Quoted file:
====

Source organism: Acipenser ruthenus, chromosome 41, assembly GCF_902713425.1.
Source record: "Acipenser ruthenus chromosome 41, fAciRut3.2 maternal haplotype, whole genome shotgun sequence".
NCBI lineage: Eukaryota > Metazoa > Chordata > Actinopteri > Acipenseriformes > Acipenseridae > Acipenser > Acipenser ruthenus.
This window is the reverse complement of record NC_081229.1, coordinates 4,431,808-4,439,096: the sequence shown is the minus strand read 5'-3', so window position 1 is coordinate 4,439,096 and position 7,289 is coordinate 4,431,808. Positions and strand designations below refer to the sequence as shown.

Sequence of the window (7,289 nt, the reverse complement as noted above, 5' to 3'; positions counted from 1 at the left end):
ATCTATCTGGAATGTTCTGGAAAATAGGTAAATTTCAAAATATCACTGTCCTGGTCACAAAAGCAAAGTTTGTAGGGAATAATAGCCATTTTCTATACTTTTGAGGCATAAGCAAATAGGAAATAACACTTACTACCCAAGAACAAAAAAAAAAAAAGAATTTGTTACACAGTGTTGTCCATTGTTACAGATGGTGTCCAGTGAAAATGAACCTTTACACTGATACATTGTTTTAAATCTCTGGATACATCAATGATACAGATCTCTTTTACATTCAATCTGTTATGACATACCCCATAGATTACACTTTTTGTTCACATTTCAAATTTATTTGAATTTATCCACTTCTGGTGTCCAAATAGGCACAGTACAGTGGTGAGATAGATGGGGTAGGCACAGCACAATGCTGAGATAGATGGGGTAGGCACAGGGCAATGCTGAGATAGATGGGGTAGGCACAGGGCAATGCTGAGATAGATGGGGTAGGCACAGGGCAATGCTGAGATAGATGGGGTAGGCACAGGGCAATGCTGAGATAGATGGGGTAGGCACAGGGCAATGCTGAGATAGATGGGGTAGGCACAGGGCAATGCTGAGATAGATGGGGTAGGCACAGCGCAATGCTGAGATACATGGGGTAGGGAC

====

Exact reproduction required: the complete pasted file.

Source organism: Acipenser ruthenus, chromosome 41, assembly GCF_902713425.1.
Source record: "Acipenser ruthenus chromosome 41, fAciRut3.2 maternal haplotype, whole genome shotgun sequence".
NCBI lineage: Eukaryota > Metazoa > Chordata > Actinopteri > Acipenseriformes > Acipenseridae > Acipenser > Acipenser ruthenus.
This window is the reverse complement of record NC_081229.1, coordinates 4,431,808-4,439,096: the sequence shown is the minus strand read 5'-3', so window position 1 is coordinate 4,439,096 and position 7,289 is coordinate 4,431,808. Positions and strand designations below refer to the sequence as shown.

Sequence of the window (7,289 nt, the reverse complement as noted above, 5' to 3'; positions counted from 1 at the left end):
ATCTATCTGGAATGTTCTGGAAAATAGGTAAATTTCAAAATATCACTGTCCTGGTCACAAAAGCAAAGTTTGTAGGGAATAATAGCCATTTTCTATACTTTTGAGGCATAAGCAAATAGGAAATAACACTTACTACCCAAGAACAAAAAAAAAAAAAGAATTTGTTACACAGTGTTGTCCATTGTTACAGATGGTGTCCAGTGAAAATGAACCTTTACACTGATACATTGTTTTAAATCTCTGGATACATCAATGATACAGATCTCTTTTACATTCAATCTGTTATGACATACCCCATAGATTACACTTTTTGTTCACATTTCAAATTTATTTGAATTTATCCACTTCTGGTGTCCAAATAGGCACAGTACAGTGGTGAGATAGATGGGGTAGGCACAGCACAATGCTGAGATAGATGGGGTAGGCACAGGGCAATGCTGAGATAGATGGGGTAGGCACAGGGCAATGCTGAGATAGATGGGGTAGGCACAGGGCAATGCTGAGATAGATGGGGTAGGCACAGGGCAATGCTGAGATAGATGGGGTAGGCACAGGGCAATGCTGAGATAGATGGGGTAGGCACAGGGCAATGCTGAGATAGATGGGGTAGGCACAGCGCAATGCTGAGATACATGGGGTAGGGAC